Dr Maarij told the hearing he was using his hand to ‘defend himself’ and maintained he was ‘pushing’ Patient A away, as opposed to deliberately hitting her.

He said: ‘I believe that she hit me two or three times. I used my left hand to defend my face and with my right hand, I attempted to push her away.

‘I pushed her back with my open hand by contacting her face but I am not quite sure about the exact location as everything happened very quick and I was shocked, panicked and scared.’

A colleague who works as an Associate Specialist in the Emergency Department added in a letter to the tribunal: ‘Dr Maarij was caught unaware and he hit the lady immediately in what appeared to be a reflex manoeuvre.’

MPTS chairman Damian Cooper said there there was insufficient evidence to prove Maarij was angry at the time of the incident and cleared him of saying ‘come here’ to Patient A in the moments before he hit her.

He added: ‘Witnesses had either seen Dr Maarij strike the blow, seen the motion of his arm, or heard the sound of the blow being struck to Patient A’s head such that it was sufficiently audible above the noise of department.

‘Dr B’s evidence was that Dr Maarij was hit twice, first quite hard and then secondly with a glancing blow. Given that Dr Maarij was engaged in his work in a busy and quite noisy department, and was facing away from the approaching Patient A, the Tribunal was satisfied that Dr Maarij was taken by surprise. 


Dr Maarij was ‘in shock’ and acted ‘out of instinct’ when he struck a patient in May 2018, a disciplinary hearing ruled on Tuesday, three years after he lost his job at the Princess Royal University Hospital in Kent 

‘She hit Dr Maarij hard enough to warrant him raising his hands and holding his head.

‘Dr B explained that the incident took place in “one or two seconds” whilst a colleague described the incident as happening in the “blink of an eye” and that he considered Dr Maarij’s reaction to have been “like an instinctive thing”.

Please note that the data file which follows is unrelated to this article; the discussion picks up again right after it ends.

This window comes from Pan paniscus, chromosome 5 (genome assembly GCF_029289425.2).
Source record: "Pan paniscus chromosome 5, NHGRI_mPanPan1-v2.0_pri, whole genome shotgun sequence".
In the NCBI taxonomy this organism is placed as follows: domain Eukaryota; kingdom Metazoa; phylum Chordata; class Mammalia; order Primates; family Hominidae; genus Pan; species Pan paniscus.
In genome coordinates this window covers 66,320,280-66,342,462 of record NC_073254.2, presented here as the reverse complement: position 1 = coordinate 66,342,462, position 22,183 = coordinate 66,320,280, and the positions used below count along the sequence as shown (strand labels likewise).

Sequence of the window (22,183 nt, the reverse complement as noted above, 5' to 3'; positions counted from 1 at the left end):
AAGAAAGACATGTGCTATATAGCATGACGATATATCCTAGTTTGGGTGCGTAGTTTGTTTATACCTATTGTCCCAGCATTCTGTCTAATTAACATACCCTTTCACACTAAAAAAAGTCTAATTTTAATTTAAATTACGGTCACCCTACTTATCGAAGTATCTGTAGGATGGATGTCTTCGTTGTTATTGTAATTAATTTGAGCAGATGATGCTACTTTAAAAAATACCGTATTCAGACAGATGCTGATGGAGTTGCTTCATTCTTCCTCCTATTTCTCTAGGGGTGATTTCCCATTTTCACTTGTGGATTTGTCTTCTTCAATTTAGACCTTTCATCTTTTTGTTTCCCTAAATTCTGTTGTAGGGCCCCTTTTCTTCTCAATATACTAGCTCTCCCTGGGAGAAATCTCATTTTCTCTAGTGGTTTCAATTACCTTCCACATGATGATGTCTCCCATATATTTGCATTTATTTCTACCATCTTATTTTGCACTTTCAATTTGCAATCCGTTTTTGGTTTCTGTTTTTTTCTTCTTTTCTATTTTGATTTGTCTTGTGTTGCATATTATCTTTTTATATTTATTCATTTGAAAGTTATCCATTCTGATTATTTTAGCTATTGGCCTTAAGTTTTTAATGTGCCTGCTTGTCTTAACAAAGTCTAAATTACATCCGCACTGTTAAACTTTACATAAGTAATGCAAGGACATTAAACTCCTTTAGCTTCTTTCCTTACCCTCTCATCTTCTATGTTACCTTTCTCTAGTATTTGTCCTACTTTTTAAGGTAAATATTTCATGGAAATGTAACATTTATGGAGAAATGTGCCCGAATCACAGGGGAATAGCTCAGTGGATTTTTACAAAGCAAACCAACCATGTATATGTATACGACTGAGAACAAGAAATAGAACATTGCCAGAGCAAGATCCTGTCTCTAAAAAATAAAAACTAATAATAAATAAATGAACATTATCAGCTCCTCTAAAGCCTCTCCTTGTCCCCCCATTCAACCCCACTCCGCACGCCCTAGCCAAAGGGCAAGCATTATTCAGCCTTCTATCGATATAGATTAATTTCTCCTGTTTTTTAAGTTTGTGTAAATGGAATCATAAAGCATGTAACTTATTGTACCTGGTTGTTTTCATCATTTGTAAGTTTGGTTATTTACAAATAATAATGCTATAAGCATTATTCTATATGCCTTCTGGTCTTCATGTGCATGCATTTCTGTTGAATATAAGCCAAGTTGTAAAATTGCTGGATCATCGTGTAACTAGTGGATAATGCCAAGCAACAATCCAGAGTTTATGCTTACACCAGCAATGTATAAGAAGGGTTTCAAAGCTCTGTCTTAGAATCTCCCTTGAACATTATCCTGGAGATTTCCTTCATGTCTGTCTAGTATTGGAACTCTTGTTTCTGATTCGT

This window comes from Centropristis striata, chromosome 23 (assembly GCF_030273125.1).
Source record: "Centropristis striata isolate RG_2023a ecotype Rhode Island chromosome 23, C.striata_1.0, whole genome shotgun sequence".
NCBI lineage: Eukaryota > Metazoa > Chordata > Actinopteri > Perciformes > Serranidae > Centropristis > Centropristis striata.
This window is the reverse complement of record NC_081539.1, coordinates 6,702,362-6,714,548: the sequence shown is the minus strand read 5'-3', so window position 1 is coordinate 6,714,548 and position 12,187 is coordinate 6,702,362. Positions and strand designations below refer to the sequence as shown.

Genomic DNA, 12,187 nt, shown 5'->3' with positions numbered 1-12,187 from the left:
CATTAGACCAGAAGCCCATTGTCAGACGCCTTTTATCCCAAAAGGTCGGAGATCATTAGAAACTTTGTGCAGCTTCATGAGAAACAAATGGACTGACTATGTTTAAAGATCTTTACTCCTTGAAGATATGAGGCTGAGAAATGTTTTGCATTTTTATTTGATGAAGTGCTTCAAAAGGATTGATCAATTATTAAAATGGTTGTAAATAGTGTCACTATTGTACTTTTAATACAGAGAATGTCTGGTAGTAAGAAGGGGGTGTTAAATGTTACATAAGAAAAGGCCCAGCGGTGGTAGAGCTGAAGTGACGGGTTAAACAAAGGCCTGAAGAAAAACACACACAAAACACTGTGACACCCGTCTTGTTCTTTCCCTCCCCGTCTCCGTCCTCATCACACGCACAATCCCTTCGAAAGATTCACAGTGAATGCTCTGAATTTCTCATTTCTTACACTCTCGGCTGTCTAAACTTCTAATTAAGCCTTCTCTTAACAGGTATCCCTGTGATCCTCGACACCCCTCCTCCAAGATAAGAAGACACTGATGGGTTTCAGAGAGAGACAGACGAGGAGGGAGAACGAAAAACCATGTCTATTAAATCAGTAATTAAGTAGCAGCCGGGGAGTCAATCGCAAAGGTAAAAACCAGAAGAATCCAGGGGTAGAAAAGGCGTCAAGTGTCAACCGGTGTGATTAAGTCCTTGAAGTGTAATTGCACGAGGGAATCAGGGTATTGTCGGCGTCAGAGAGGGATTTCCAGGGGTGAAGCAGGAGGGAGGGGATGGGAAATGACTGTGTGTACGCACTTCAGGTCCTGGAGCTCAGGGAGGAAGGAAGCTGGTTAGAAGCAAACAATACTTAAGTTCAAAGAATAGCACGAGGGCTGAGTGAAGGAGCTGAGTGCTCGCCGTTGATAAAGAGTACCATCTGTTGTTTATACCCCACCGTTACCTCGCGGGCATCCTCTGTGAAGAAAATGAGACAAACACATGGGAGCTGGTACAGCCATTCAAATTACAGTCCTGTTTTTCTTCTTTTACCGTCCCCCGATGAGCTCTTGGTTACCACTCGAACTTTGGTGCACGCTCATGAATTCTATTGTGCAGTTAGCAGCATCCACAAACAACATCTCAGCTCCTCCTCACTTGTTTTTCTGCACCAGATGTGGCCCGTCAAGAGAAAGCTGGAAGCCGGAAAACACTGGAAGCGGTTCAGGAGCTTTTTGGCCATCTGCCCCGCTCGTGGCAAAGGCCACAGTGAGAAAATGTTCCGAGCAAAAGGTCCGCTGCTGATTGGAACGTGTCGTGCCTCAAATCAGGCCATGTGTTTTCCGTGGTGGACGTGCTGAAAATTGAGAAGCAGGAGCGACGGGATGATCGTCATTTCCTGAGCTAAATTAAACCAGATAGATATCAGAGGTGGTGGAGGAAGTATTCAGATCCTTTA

‘This was an unprovoked attack on a doctor carrying out his duties in a busy department and considered that this would have been a very shocking incident for Dr Maarij. 

‘There was no “brawl” between Dr Maarij and Patient A and the Tribunal was not persuaded that Dr Maarij taking a step forward towards Patient A was itself indicative that hitting her was a deliberate act.

‘Mr C made reference to separating Dr Maarij and Patient A, where as Dr B describes Mr C as standing in between Dr Maarij and Patient A. 

‘But the Tribunal was of the view that Mr C had intervened simply in order to de-escalate the situation.’

He added: ‘An allegation that a doctor had deliberately struck a patient is a serious allegation but the was of the view that Dr Maarij was in shock following the unprovoked and unexpected attack from behind by Patient A.

‘His immediate reaction had been to hold his head, turn and lash out. The incident began and was over extremely quickly. 

‘The Tribunal was not satisfied that it had seen sufficient evidence that Dr Maarij had retaliated as part of a conscious intention to do so, as opposed to an unconscious immediate reaction to being hit.’